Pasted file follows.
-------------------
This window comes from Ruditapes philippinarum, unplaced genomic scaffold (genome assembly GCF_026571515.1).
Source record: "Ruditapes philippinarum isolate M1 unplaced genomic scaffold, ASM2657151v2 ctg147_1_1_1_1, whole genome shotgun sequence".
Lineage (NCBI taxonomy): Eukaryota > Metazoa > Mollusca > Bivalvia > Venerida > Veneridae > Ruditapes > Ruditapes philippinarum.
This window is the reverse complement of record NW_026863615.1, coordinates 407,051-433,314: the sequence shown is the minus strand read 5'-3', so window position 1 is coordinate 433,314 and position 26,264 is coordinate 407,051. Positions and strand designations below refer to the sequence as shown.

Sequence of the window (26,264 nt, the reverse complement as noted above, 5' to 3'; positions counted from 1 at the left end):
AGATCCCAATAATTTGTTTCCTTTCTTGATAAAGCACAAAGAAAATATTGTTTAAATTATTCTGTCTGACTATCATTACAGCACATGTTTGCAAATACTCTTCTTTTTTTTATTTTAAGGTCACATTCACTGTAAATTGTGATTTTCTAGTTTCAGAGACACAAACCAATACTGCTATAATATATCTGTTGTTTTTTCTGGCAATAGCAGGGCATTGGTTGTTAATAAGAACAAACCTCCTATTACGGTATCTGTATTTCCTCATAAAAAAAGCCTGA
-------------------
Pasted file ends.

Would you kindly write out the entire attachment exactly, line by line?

This window comes from Ruditapes philippinarum, unplaced genomic scaffold (genome assembly GCF_026571515.1).
Source record: "Ruditapes philippinarum isolate M1 unplaced genomic scaffold, ASM2657151v2 ctg147_1_1_1_1, whole genome shotgun sequence".
Lineage (NCBI taxonomy): Eukaryota > Metazoa > Mollusca > Bivalvia > Venerida > Veneridae > Ruditapes > Ruditapes philippinarum.
This window is the reverse complement of record NW_026863615.1, coordinates 407,051-433,314: the sequence shown is the minus strand read 5'-3', so window position 1 is coordinate 433,314 and position 26,264 is coordinate 407,051. Positions and strand designations below refer to the sequence as shown.

Sequence of the window (26,264 nt, the reverse complement as noted above, 5' to 3'; positions counted from 1 at the left end):
AGATCCCAATAATTTGTTTCCTTTCTTGATAAAGCACAAAGAAAATATTGTTTAAATTATTCTGTCTGACTATCATTACAGCACATGTTTGCAAATACTCTTCTTTTTTTTATTTTAAGGTCACATTCACTGTAAATTGTGATTTTCTAGTTTCAGAGACACAAACCAATACTGCTATAATATATCTGTTGTTTTTTCTGGCAATAGCAGGGCATTGGTTGTTAATAAGAACAAACCTCCTATTACGGTATCTGTATTTCCTCATAAAAAAAGCCTGA